04/05/2013 8:20 PM ET
Corbin was ready to pitch, bat, play outfield on marathon night
By Steve Gilbert / MLB.com
MILWAUKEE -- Patrick Corbin did not actually get into the D-backs' marathon 16-inning game against the Cardinals on Wednesday night, but the left-hander was prepared to contribute in a number of different roles if needed.
The D-backs were down to Corbin and Heath Bell as far as pitching possibilities, and there was also the chance that manager Kirk Gibson could have used Josh Wilson as an emergency pitcher and put Corbin, an excellent athlete, in left field.
"I was thinking I was going to pinch-hit," Corbin said. "Then they said I might have to play outfield. Wade [Miley] brought out his outfielders mitt and it's terrible, so Cody [Ross] gave me his. Then they said I might have to pitch. I said I could throw an inning."
Corbin is slated to make his first start of the year Saturday against the Brewers, but heading into Friday's game he knew that he was still on call.
With Josh Collmenter unavailable after throwing five innings Wednesday, Corbin was told to be ready on Friday if for some reason Wade Miley got knocked out of the game early.
Collmenter declares himself available if needed
MILWAUKEE -- Some of Josh Collmenter's teammates jokingly told the D-backs right-hander that he really didn't need to come to Milwaukee with them.
Given that Collmenter bailed the team out of a jam by tossing five innings of relief in the D-backs' 16-inning win over the Cardinals on Wednesday night and throwing 78 pitches in the process, the chances he would pitch in this weekend's series with the Brewers seemed remote.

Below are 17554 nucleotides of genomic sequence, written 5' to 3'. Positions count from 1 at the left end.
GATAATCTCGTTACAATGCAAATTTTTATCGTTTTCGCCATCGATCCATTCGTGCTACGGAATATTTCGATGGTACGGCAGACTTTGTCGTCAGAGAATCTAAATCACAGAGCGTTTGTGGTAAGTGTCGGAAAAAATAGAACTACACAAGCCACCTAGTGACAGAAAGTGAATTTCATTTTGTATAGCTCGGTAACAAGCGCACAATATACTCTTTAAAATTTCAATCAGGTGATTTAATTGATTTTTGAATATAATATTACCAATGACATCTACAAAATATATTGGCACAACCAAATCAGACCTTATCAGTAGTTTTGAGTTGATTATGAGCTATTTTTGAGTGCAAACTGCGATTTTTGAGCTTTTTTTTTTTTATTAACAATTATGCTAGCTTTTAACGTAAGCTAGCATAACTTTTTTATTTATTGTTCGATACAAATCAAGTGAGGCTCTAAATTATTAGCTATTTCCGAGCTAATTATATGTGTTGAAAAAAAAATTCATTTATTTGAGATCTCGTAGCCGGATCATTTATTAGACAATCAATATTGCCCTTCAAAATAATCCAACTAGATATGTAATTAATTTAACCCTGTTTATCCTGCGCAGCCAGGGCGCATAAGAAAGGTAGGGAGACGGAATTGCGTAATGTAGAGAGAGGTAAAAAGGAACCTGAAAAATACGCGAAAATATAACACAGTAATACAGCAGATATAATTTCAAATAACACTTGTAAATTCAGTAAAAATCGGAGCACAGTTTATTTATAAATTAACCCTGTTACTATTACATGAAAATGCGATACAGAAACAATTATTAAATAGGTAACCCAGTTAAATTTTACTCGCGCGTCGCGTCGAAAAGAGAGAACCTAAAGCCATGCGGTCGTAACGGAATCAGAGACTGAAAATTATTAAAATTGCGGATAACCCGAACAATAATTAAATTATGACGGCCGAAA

However Collmenter played catch before batting practice Friday and pronounced himself ready to go.
"I actually feel really good," Collmenter said. "Playing catch my arm just felt a little heavy at first, nothing different than a normal throwing session. I could pitch tonight if need be."
If Arizona manager Kirk Gibson has anything to say about it, though, it will be a restful trip to Milwaukee for Collmenter.
"I wouldn't use him today," Gibson said. "I'd have a hard time using him maybe an inning on Sunday."
Collmenter has not had any issues with his throwing arm and speculates that it's because his exaggerated over-the-top delivery puts more strain on his shoulder and less strain on his elbow. Strengthening the shoulder is easier than strengthening the elbow, which helps him stay healthy.
"One of the things that I like about being in the bullpen is the ability to be able to do stuff like that, to throw multiple days in a row and just be prepared at all times," Collmenter said. "So I just wanted to make sure that regardless of if they're trying to stay away from me for a day or two, I still want to be ready just in case I might be needed."
Eaton swinging bat as he eyes return from elbow injury
MILWAUKEE -- Adam Eaton hit off a tee for the second straight day Friday just two weeks after being placed on the disabled list with an injured left elbow.
Eaton is still a ways away from throwing, but after 14 days of not doing any baseball activities, he was thrilled.
"I feel more athletic now that I can actually do some swinging," Eaton joked. "Everything is going really well."
On Saturday, Eaton is slated to hit some soft toss and hopes next week to get into some extended spring games where he would only hit and not play in the field.
The D-backs said at the time of the injury that Eaton was expected to be out six to eight weeks.
Steve Gilbert is a reporter for MLB.com. Read his blog, Inside the D-backs, and follow him on Twitter @SteveGilbertMLB. This story was not subject to the approval of Major League Baseball or its clubs.